Exact determination problem.  What do you see?  What do you hear?  What do you feel?  What is your goal to resolve this situation?  What will tell you what you got? NEVER USE THE QUESTION WHY? Trance VACO The customer should be very relaxed, with eyes closed or half closed, to be in a sensory experience through introspection. We leave that situation with a transition state, here and now (what time is Who I am?)

Determination of objectives.  The goal should be in the purview of the client.  You must specify those situations in which it was conducted.  Should this free of negations and comparisons.  You must include a process response (feedback) short term.  The definition of the goal must be specific in relation to sensory perceptions involved. The ecology check.  Verify that the target set will not cause damage to other behaviors or other circumstances The anchorage.  When you are living the peak experience of the goal, anchoring the memory by a gesture, a sound or an image.  Check its effectiveness (anchor returns to climax?)

A system, a team, a family  is a set of elements:  Interconnected  At constant exchange of energy  They tend to seek balance to be maintained over time.  Each supports a voltage, to contribute to that balance.  Everyone plays a role for the rest of the system

KEY FEATURES of Systemic vision: • The person is not an isolated element, but part of a system. • The person loses importance in favor of the system. • Each modification or action of an individual, affects the entire system. • The person not only belongs to a system, but to a network of systems. • There is a systemic law that helps systems to grow and evolve

We all belong to a group  Group membership is a right that nobody can deny.  There is a separate priority order of the hierarchy, which is the length of the group.  Group membership allows you to "take" and forces you to give. • Do not give anything if I do not ask. • If you want something ask for it, do not wait for others to find out what you need.

• Etymologically the word comes from the Latin emotionis emotion, meaning "the impulse to induce action." • In psychology is defined as the feeling or perception of the elements and relationships of reality or imagination, which is expressed physically through some physiological function as heart rate or facial reactions, including behavioral reactions. • Emotional intelligence is the ability to recognize own and others' feelings, and the ability to handle them.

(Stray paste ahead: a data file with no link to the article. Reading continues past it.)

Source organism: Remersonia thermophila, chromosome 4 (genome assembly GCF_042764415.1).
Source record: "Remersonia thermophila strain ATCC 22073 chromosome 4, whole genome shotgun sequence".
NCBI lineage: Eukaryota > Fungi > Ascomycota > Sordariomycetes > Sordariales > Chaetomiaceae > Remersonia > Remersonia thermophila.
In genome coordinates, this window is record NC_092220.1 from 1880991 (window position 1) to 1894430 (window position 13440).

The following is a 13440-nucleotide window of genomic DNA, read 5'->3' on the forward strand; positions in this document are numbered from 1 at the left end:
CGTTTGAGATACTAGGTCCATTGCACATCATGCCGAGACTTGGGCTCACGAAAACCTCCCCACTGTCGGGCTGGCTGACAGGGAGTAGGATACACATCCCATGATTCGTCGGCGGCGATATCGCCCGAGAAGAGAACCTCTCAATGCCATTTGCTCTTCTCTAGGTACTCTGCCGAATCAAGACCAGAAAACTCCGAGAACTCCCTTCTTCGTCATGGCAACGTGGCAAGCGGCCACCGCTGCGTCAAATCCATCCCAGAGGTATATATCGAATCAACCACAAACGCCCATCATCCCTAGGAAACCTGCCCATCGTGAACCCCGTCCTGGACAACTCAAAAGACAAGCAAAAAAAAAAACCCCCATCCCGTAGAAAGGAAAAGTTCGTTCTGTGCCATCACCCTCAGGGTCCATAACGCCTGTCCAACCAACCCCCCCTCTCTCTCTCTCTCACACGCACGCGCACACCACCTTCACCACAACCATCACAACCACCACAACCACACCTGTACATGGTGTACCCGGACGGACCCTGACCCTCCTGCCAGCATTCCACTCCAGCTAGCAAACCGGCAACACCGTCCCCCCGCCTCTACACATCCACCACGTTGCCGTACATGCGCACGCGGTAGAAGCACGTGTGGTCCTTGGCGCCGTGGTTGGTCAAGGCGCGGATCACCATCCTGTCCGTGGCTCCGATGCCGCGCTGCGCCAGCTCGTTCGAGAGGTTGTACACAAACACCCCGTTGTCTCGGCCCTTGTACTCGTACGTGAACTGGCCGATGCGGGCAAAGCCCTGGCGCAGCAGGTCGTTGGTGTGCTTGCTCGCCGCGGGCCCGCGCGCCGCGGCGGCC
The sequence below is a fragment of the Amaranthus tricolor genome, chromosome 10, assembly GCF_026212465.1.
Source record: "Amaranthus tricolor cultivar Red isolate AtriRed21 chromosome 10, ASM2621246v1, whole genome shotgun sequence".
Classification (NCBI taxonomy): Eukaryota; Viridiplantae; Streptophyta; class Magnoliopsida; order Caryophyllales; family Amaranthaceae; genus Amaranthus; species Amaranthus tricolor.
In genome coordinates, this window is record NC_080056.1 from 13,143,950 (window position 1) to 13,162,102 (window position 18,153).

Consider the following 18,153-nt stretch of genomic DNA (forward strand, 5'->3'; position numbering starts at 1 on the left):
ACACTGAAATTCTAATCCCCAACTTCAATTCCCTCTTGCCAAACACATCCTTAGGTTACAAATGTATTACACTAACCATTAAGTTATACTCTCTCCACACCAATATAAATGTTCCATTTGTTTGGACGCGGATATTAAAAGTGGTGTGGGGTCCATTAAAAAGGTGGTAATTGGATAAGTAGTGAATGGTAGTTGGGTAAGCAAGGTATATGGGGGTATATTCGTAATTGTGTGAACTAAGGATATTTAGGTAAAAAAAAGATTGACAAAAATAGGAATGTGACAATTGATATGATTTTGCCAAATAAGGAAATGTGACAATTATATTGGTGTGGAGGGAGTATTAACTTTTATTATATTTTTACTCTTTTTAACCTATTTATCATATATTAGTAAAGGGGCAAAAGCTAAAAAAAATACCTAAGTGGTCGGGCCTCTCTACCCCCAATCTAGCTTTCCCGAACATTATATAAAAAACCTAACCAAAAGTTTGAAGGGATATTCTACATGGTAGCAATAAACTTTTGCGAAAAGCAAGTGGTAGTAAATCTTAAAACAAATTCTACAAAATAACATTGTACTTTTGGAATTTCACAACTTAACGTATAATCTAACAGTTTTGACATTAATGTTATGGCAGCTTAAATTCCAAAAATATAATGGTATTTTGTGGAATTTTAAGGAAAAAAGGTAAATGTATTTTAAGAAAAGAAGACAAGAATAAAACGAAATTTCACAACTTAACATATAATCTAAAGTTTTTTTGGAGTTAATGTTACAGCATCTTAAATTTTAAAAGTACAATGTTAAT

Emotions  Psychophysiological phenomena are representing modes of adaptation to certain environmental stimuli or oneself .  Psychologically , emotions alter attention, they rank up certain behaviors guide individual responses and activate relevant associative networks in memory.  Physiologically , emotions rapidly organize the responses of different biological systems , including facial expressions , muscles , voice, the autonomic nervous system and the endocrine system, in order to establish an optimal internal environment for more effective behavior.  Behaviorally , emotions serve to establish our position relative to our environment, and encourage us to certain people , objects, actions , ideas, and keep us from others.  Emotions are an operating system to protect the body from outside ( similar to the immune system, which protects us from the attacks that we suffer from inside the body)